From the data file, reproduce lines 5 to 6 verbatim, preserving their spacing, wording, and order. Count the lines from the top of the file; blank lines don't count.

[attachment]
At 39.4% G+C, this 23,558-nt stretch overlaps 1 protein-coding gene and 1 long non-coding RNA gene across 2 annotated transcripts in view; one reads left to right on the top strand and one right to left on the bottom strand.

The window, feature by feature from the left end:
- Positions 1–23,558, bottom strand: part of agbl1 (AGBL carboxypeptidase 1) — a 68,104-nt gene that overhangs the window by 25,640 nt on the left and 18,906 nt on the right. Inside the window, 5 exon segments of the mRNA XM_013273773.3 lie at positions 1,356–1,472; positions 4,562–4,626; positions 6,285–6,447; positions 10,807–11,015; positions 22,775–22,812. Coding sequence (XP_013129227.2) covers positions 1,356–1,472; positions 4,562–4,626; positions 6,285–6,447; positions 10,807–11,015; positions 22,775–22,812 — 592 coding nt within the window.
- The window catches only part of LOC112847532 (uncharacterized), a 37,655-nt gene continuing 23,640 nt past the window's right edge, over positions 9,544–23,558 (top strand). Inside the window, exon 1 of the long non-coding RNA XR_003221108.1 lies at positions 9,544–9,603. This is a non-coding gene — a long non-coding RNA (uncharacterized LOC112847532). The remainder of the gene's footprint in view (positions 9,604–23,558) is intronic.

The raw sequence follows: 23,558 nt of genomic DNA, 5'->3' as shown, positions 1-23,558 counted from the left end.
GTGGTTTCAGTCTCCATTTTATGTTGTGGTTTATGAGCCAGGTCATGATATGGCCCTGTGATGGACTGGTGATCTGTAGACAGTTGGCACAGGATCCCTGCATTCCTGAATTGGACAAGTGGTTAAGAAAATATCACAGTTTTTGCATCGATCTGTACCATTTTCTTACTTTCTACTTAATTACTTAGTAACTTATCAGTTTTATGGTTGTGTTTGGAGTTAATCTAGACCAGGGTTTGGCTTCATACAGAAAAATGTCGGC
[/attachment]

The raw sequence follows: 23,558 nt of genomic DNA, 5'->3' as shown, positions 1-23,558 counted from the left end.
GTGGTTTCAGTCTCCATTTTATGTTGTGGTTTATGAGCCAGGTCATGATATGGCCCTGTGATGGACTGGTGATCTGTAGACAGTTGGCACAGGATCCCTGCATTCCTGAATTGGACAAGTGGTTAAGAAAATATCACAGTTTTTGCATCGATCTGTACCATTTTCTTACTTTCTACTTAATTACTTAGTAACTTATCAGTTTTATGGTTGTGTTTGGAGTTAATCTAGACCAGGGTTTGGCTTCATACAGAAAAATGTCGGC